Wednesday, November 3, 2010

What IS It?

Periodically, this blog invites you to ponder some of the odd and unusual things we spot. On Sunday we started a new phase of our voyage when we entered the Tennessee and Tombigbee Waterway, a man-made waterway--not old, like most U.S. canals, but opened in the 1980s--that connects the Tennessee and Tombigbee Rivers. Running due south, the waterway gives commercial and recreational boats an alternative to cruising down the Mississippi River on the way to the Gulf Coast.

 Anyway, coming around a bend this sunny Sunday, we spotted a field of colorful floats, nearly obstructing the channel.  Each one was about the size of a Coke can, and each was brightly colored: blue, pink, yellow, Kelly green, lavender.  There was no sign to indicate whether it was safe to pass by.

So What IS It? (Or, What ARE They?)

You can use the "comment" function to answer, or, send an email to slowboat@emailias.com. Misleading, facetious, and and tongue-in-cheeks answers are encouraged.  Those who have won recently should sit on their hands and give someone else a chance.

The winner will receive something rarely seen in this era of texts and twitter:  A good old-fashioned U.S. mail-delivered postcard--the tacky kind.

And speaking of winners, Scott Barbara aced the last What IS It?  That was, indeed, a prehistoric mound located in Florence, Alabama, constructed by native Americans during what archaeologists call the Archaic period.  It served as a kind of "boat-up" place of worship--like a drive-in church, only with canoes.  Today it's marooned in a waterfront industrial district, a stone's throw from a fenced yard where forklifts race around as cranes unload lumber and aluminum ingots from barges.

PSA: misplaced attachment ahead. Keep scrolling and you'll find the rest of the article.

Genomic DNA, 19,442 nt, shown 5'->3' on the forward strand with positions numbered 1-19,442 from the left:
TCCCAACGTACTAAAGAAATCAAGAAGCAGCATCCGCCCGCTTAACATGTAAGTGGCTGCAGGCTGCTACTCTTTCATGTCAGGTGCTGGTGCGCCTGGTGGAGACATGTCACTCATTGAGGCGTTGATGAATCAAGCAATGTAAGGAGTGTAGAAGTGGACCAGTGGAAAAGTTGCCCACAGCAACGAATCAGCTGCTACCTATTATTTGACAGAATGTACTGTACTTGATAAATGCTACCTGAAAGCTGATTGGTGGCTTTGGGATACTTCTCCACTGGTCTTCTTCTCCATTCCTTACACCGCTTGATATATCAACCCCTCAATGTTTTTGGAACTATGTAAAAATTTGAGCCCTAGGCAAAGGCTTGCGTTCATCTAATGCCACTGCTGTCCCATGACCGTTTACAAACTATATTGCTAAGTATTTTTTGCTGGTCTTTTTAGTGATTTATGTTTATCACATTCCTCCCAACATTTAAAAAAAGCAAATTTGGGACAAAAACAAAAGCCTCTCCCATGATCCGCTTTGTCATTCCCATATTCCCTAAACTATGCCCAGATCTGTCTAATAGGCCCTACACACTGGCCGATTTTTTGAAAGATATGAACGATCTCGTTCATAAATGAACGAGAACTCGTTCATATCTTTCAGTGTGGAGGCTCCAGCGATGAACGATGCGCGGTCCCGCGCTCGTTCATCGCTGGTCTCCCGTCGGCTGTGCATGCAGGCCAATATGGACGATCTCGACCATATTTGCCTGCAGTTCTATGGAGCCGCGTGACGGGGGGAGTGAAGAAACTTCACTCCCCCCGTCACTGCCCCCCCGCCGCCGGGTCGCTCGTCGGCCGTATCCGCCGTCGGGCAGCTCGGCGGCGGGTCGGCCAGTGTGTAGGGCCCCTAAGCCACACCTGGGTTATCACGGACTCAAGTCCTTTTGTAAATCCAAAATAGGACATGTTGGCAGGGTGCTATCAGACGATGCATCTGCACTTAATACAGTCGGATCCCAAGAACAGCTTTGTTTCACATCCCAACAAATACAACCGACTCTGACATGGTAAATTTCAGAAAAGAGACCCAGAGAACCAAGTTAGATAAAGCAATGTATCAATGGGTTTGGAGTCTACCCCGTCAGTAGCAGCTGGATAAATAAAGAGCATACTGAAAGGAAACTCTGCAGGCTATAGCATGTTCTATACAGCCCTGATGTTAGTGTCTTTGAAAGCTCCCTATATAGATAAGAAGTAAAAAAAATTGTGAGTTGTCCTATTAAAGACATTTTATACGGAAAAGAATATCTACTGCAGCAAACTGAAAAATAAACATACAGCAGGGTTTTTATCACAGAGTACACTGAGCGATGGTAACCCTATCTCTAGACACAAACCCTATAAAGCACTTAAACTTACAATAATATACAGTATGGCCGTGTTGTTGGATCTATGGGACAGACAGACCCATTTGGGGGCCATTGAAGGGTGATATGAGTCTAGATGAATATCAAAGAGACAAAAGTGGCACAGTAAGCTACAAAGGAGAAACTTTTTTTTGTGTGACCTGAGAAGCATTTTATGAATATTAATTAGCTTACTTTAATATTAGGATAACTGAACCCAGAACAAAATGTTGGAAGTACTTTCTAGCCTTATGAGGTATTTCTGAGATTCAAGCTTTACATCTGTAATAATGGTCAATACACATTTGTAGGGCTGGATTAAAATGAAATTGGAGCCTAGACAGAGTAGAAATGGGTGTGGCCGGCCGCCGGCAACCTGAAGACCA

You can climb to the top (up some 1980s-era cement stairs installed by the city). It's very peaceful up there, among the trees.


  1. Janet and Kurt Hobson write:

    Leave it to the Yankees to not know this, In the South, we call those Yalls spots. They are safe to pass with the exception of Saturday nights and holidays. You see, that’s when the partying begins onshore, and when we head out to the middle of the river to tie up and continue our raucous revelry, these markers tell us where “Y’alls” spot is supposed to be. See how organized us Southerners can be??

  2. Wow! Now we know how to find fun on the river on Saturday nites.

    We actually DID find out the correct answer for the particular colorful floats we spotted, and those were NOT y'all spots. Any other guesses?